[These things Caius transcribed from the copy of Irenæus (who was a disciple of Polycarp), having himself been intimate with Irenæus. And I Socrates transcribed them at Corinth from the copy of Caius. Grace be with you all.]
[And I again, Pionius, wrote them from the previously written copy, having carefully searched into them, and the blessed Polycarp having manifested them to me through a revelation, even as I shall show in what follows. I have collected these things, when they had almost faded away through the lapse of time, that the Lord Jesus Christ may also gather me along with His elect into His heavenly kingdom, to whom, with the Father and the Holy Spirit, be glory for ever and ever. Amen.
Now, the blessed Polycarp suffered martyrdom on the second day of the month Xanthicus just begun, the seventh day before the Kalends of May, on the great Sabbath, at the eighth hour. He was taken by Herod, Philip the Trallian being high priest, Statius Quadratus being proconsul, but Jesus Christ being King for ever, to whom be glory, honour, majesty, and an everlasting throne, from generation to generation. Amen.
Since, then, ye requested that we would at large make you acquainted with what really took place, we have for the present sent you this summary account through our brother Marcus. When, therefore, ye have yourselves read this Epistle, be pleased to send it to the brethren at a greater distance, that they also may glorify the Lord, who makes such choice of His own servants. To Him who is able to bring us all by His grace and goodness into his everlasting kingdom, through His only-begotten Son Jesus Christ, to Him be glory, and honour, and power, and majesty, for ever. Amen. Salute all the saints. They that are with us salute you, and Evarestus, who wrote this Epistle, with all his house.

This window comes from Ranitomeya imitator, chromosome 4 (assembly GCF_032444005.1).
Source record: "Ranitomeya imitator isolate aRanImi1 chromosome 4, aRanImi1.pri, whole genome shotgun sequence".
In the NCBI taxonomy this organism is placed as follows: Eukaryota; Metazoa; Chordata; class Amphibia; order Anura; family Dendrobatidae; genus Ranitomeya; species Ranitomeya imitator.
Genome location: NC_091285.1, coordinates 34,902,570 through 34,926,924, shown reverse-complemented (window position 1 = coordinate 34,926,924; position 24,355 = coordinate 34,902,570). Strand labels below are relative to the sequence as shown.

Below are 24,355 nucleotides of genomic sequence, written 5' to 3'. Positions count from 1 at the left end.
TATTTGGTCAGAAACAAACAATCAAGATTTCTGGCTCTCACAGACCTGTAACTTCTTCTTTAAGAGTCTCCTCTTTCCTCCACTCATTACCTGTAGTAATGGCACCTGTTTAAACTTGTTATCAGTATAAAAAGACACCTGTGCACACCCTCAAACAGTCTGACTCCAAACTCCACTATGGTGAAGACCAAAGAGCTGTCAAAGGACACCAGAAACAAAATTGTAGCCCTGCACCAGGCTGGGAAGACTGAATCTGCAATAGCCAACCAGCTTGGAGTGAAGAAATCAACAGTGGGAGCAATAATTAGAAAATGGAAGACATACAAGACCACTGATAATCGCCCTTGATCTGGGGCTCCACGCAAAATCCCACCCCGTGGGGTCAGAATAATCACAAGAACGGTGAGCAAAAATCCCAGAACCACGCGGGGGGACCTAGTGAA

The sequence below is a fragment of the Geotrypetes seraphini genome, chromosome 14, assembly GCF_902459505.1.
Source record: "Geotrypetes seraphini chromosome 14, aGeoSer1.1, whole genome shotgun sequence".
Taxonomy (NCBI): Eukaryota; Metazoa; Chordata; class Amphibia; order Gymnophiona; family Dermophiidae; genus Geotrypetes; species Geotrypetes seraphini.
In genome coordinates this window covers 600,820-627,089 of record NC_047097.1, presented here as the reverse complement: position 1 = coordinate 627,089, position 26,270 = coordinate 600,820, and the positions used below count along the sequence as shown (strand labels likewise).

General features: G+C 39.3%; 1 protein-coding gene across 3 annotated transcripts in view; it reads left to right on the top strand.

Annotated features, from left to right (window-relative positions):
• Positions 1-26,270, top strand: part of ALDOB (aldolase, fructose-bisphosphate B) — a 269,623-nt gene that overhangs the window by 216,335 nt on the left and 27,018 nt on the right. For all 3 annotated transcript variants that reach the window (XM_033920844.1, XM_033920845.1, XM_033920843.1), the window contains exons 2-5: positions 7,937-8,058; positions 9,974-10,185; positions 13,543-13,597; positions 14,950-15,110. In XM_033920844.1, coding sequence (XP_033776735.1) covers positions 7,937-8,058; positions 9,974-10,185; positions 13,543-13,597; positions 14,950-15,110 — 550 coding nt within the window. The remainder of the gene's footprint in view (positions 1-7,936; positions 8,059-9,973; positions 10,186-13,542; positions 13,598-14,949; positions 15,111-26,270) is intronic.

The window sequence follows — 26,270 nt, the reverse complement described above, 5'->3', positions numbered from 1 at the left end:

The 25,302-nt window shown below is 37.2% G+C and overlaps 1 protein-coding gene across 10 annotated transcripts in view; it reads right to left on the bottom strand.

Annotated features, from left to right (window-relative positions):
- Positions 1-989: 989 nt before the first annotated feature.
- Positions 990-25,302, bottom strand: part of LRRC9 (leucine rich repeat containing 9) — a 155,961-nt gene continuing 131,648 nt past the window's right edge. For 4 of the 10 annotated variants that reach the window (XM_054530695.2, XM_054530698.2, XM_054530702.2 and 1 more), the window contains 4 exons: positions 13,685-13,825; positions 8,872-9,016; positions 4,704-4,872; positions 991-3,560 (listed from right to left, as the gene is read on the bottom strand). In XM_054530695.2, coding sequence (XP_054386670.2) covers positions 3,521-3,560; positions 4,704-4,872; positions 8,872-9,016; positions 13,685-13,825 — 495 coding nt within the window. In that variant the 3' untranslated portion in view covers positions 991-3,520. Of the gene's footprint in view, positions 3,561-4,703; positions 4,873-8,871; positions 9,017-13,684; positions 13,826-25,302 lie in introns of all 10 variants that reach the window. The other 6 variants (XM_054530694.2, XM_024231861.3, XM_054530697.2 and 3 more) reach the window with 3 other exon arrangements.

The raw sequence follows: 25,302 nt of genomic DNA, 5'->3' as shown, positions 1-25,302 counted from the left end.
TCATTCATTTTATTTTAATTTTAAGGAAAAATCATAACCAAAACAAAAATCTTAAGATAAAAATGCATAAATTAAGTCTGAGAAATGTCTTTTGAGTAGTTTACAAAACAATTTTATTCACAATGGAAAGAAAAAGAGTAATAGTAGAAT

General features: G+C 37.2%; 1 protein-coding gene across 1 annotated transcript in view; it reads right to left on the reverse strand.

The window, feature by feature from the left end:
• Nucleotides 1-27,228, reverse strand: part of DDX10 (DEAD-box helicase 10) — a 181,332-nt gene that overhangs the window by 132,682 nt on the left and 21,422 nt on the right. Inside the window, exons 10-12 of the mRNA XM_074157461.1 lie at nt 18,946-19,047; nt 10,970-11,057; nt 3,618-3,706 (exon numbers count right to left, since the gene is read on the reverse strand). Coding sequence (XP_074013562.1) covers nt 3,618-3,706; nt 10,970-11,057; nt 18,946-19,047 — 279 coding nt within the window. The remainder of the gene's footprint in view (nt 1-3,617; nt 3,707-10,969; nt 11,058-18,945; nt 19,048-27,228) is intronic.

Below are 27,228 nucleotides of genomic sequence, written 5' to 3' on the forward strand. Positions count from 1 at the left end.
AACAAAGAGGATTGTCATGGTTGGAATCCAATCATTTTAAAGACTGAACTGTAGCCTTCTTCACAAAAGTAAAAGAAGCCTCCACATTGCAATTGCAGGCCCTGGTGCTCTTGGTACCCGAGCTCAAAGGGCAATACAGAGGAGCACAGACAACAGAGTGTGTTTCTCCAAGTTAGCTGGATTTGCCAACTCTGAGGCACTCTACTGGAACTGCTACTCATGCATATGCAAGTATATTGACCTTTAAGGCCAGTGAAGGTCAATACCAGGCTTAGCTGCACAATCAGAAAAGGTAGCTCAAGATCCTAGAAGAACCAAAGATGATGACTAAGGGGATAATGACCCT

This, then, is the account of the blessed Polycarp, who, being the twelfth that was martyred in Smyrna (reckoning those also of Philadelphia), yet occupies a place of his own in the memory of all men, insomuch that he is everywhere spoken of by the heathen themselves. He was not merely an illustrious teacher, but also a pre-eminent martyr, whose martyrdom all desire to imitate, as having been altogether consistent with the Gospel of Christ. For, having through patience overcome the unjust governor, and thus acquired the crown of immortality, he now, with the apostles and all the righteous [in heaven], rejoicingly glorifies God, even the Father, and blesses our Lord Jesus Christ, the Saviour of our souls, the Governor of our bodies, and the Shepherd of the Catholic Church throughout the world.
The centurion then, seeing the strife excited by the Jews, placed the body in the midst of the fire, and consumed it. Accordingly, we afterwards took up his bones, as being more precious than the most exquisite jewels, and more purified than gold, and deposited them in a fitting place, whither, being gathered together, as opportunity is allowed us, with joy and rejoicing, the Lord shall grant us to celebrate the anniversary of his martyrdom, both in memory of those who have already finished their course, and for the exercising and preparation of those yet to walk in their steps.